Dimchev understands such propositions are risky. “We don’t know how far people go, but I like this clash between the unexpected, the clumsy,” he said. “We don’t know what’s going to happen.”
He added, “I think La MaMa is the right place for these kinds of experiments.”
And La MaMa knows what it is getting itself into. In 2011, Dimchev, who is H.I.V. positive, presented his acclaimed “Lili Handel” at La MaMa, in which he played an aging androgynous diva who, at one point, draws a vial of blood onstage and sells it to the highest bidder.
Mia Yoo, La MaMa’s artistic director, will never forget Dimchev’s commitment to being completely in the moment during that performance. “It really does make us think about what it means to be in that room together,” she said. “What is that performative act? Who is that human being that’s up there revealing something of themselves or putting themselves out there in a way that feels so raw, and so like it could have fallen apart?”
Dimchev elicits a rare kind of trust as he cultivates a close-knit community with audiences. When he invited the crowd to shake their breasts (he used another word) onstage at his recent Joe’s Pub performance, Anita Durst, an arts philanthropist and a founder of Chashama, which in part helps to provide unused real estate for artists, followed suit, wanting “to be closer and participate in the energy of the night,” she said.
Durst plans on bringing her 18-year-old son and his friends to “In Hell With Jesus” so they can experience Dimchev’s work, which “will open them up to another dimension in a way,” she said. “I’ve never heard anybody sing the way he does and use his body to emote emotion. It transforms your being in the moment.”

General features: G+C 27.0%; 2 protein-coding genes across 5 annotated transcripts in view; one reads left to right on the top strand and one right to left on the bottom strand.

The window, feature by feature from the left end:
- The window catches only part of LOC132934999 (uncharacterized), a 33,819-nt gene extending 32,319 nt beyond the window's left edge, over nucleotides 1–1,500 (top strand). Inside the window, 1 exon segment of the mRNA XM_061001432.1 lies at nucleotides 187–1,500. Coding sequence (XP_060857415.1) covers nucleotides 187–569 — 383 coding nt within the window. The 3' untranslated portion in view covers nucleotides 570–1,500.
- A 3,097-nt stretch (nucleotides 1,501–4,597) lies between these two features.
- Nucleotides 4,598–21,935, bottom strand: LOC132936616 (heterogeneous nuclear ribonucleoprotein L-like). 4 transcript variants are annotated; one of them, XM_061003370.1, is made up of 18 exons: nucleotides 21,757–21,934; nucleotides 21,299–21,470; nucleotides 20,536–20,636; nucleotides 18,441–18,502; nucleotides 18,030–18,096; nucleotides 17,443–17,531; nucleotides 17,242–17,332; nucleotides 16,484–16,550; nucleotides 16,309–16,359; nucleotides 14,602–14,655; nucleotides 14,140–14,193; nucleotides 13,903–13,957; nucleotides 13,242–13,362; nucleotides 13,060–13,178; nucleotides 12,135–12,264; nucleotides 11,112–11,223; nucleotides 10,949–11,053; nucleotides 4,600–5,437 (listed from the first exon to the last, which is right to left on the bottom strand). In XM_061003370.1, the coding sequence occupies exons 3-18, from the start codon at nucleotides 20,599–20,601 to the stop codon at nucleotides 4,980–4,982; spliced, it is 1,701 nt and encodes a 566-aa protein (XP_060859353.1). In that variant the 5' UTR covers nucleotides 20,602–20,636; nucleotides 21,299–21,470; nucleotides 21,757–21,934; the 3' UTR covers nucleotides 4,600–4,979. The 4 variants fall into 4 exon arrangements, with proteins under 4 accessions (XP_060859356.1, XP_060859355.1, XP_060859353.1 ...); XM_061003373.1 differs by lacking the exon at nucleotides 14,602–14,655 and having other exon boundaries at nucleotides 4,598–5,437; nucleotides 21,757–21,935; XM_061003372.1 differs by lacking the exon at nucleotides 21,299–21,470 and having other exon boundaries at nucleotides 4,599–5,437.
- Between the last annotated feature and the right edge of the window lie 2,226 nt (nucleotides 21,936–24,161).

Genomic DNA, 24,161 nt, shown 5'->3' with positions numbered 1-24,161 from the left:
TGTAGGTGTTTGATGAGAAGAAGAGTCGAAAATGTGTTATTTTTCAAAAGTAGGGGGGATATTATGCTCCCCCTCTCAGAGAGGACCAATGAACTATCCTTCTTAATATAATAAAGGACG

When Dimchev was growing up in Bulgaria, that brand of excess caused him pain. “I was performing all the time, and I was disturbing everybody with my performance,” he said. “I started disturbing my schoolmates, so I got a lot of abuse because of this. For me, the schoolroom was a stage. I had to pay a big price to explore my art, to explore my weirdness and my extravagance.”
Life became a little easier when he went to theater school. But even as an adult, he said, he realized that the cost never fully goes away. “I’m still paying this price in Bulgaria as an artist, as a queer artist, as a whatever an artist,” he said. “But I think I’m trained from my childhood that freedom costs. It’s not for free. I’m OK paying any price for my freedom. Almost any.”
Dimchev never wants to feel ashamed or guilty about anything — either in art or life. “Life is raw,” he said. “But at the same time, life can be a piece of art, it can be a masterpiece of art. This relation between rawness and mastery for me is very important to always be present in the work.”
In Bulgaria, where he is well known, Dimchev said he was surrounded by resistance and homophobia — even death threats. “I realized I don’t want to do this war, this battle,” he said. “I’m tired of doing it already three years. So I’ll just go to a place where I’m appreciated.”
Dimchev recently moved to New York City, after living in Amsterdam, Brussels and for a brief period in Los Angeles. “It’s an amazing place for music,” he said, “But I was always so strangely depressed in L.A. I thought the relaxation, the kind of chillness of L.A. would balance my neurotic side, but it didn’t work that way. I get more depressed.”
New York is different. “The city fits my nature,” he said. “I move at the same pace. You do five things at the same time. It’s scary, but this is how I am. And New York is the same.”